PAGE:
Don’t Eat the Lobster

It was three summers ago, and I was pregnant with Katerina.  Like the other two pregnancies, I had horrible morning sickness and needed to eat every moment in order to prevent my usual and very embarrassing dry-heaving.  As much as I normally love to eat, morning sickness eating is pure misery.  I was five months along and we decided we would take a road trip to Nova Scotia.  The name alone sounded so cool, and we were so inept with our geography skills, we didn’t even realize until we were at customs that we could drive to our destination.  The Canadian customs agent must have been shaking her head as we had driven off, chalking us up as yet another clueless and geographically-challenged family.  The agent had patiently explained that there was a land bridge, and therefore there wasn’t need to take a ferry.

We first stopped in Manhattan for two nights and met my oldest brother and his family.  My sister in-law did a fine job of picking out a delightful restaurant called Penelope’s in the Greenwich Village area.  Back in those days, I believed if I had a girl I’d name her Penelope (aren’t you pleased little Katerina, that your Mama changed her mind?).  I still remember eating a fairly decent lobster roll and had a giant chocolate chip cookie for dessert.  The atmosphere was jazzy and I hadn’t been possessed by a wandering palette, asking what if a better dinery was near.  My brother was irritated that we only shelled out around a hundred dollars for our 4 or 5 star hotel while they had paid much more, (thank you Priceline, even though I despise your business).  They made for great company and it was obvious my brother  missed living near here, with his quickened energetic pace along with his Bob Dylan look of hands in pockets.

Elizabeth and I also went on a date at the American Girl place.  It is beautiful and girly, decorated in black and pink in the restaurant.  We had pink lemonade and warm cinnamon rolls to start.  I was giddy with the pleasant atmosphere and enjoying my little daughter immensely.  She took great care of her Samantha doll and I should add this was our second visit here.  We’d visited the year before around Easter.  The food is wonderful, with an included appetizer and dessert.  Naturally, I gave Elizabeth my chocolate mousse.

It took a couple more days to make it to Maine.  We’d stopped for one night in Salem, MA.  The kids enjoyed playing by the water, and we dined near the harbor so Nikolas could delight in the boats.  A mouse scurried by my feet as I was eating and I screamed and ate the rest of my meal with my feet up in the chair.  I’d picked a lovely hotel built in the 19th century, yet the poor kids were still waiting to swim in a pool.  We went on a ghost walk which wasn’t overly scary to prevent especially five year old Nikolas from going to sleep that evening.  Earlier in the day, however, was a creepy and very hokey reenactment of the Salem witch trials, held in an old church.  The following day we were off to Maine.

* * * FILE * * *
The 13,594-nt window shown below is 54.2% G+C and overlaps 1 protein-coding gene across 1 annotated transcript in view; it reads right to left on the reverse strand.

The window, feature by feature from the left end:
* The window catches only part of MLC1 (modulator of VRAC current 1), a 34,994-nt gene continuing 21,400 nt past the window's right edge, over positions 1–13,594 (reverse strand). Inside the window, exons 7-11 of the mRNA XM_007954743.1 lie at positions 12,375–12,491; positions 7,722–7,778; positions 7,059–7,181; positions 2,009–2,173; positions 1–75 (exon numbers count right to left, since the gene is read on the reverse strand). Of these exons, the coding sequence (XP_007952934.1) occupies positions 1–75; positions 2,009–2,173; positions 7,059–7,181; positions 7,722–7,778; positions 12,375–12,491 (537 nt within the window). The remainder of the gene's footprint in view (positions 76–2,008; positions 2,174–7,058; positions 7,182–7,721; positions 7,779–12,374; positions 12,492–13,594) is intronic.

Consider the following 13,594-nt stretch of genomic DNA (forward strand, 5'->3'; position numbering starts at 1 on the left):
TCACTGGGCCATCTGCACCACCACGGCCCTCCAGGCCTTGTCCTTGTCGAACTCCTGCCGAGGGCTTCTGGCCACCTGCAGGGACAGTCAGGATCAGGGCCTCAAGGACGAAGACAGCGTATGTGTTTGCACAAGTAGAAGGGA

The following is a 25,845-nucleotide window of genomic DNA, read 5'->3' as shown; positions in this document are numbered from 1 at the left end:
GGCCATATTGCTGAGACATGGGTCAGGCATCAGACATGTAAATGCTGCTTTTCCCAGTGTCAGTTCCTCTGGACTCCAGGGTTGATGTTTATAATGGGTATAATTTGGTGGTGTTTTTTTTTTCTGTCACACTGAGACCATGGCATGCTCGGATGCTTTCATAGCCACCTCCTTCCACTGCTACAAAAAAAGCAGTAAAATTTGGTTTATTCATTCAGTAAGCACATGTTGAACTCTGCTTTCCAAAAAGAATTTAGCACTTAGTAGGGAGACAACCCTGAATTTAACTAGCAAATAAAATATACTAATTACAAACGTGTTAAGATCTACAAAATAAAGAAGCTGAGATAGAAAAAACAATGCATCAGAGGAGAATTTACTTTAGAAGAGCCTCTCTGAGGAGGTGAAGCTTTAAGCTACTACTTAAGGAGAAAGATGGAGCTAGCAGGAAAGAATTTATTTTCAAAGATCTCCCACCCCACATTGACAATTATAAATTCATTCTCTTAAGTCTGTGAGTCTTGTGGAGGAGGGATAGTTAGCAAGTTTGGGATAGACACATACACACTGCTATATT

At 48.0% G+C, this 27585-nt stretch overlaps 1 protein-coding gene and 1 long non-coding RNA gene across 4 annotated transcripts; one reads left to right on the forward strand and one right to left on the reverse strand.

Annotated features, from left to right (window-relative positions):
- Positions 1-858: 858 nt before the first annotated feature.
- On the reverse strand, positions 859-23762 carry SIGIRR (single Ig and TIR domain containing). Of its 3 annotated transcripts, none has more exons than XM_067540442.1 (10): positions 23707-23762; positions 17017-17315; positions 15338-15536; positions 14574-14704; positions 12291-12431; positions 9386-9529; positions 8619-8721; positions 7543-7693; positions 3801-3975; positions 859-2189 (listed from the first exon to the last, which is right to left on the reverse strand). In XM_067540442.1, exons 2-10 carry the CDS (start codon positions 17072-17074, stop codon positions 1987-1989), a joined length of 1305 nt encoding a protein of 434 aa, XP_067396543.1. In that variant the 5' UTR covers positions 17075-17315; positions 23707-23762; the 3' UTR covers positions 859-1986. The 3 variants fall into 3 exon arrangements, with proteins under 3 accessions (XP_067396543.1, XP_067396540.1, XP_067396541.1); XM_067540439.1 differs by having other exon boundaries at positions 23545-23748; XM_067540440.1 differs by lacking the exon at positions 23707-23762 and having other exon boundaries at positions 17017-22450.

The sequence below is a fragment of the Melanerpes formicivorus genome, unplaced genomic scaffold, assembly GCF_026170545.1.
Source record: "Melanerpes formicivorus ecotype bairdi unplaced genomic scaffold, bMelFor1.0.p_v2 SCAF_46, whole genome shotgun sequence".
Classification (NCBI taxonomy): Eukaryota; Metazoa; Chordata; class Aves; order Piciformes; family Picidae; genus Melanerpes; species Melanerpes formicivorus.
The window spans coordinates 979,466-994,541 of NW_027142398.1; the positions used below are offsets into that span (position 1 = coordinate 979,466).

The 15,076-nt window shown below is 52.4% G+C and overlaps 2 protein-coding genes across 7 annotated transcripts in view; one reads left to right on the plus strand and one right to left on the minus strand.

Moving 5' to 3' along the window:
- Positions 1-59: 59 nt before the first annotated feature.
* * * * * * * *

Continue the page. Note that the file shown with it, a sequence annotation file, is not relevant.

My only recollection of Maine was when I was fifteen and visited with my dad, grandma and brothers.  My dad did far better than I at the planning of that trip.  All I wanted was to take a walk in the evening with the fog encircling our feet, and hearing our footsteps on the cobblestone streets, once again.  There was none of that this trip, because I had failed to do any real research.  Honestly, my pregnancy aversion even had me nauseous of the smell of the computer keyboard back then!

We made it to Acadia National Park in the early evening.  There was a quaint and picturesque town brimming over with tourists.  The long and winding road…and now I’m stuck with a Beatles song in my head,  carried us to a campground.  The only sites that were left happened to be a quarter of a mile walk from the car.  This is very difficult to accomplish with two kids then and a huge tent, gear, and all the rest.  Nikolas had an army hat on and looked so incredibly cute and boyish.  Elizabeth carried her American Girl doll and too many accessories, even though I’d warned her to leave them in the car.  We sat in our camping chairs while Nikos pitched the tent.  I wasn’t very enthusiastic about camping, especially since I was already so huge in my four and a half months of pregnancy, my hips killed me even sleeping in a big soft bed.

Once all was properly set, we drove thirty or so minutes until we found a cozy little water-side restaurant.  I could not wait to feast on fresh lobster, dripping with clarified butter.  The crowded inn was on the water, and waving hello or I should say farewell greetings were the fifty plus lobsters in the clear tub of water.  We had to wait twenty minutes to be seated, and someone occupied the ladies restroom for most of that wait.  I was entirely grossed out when she finally exited, imagining the germs and the smell awaiting me.  Being pregnant, highly sensitive to scent, hungry, nauseous and always needing an unlocked bathroom took more patience than dealing with the evil torture-obsessed clerk at the Department of Motor Vehicles.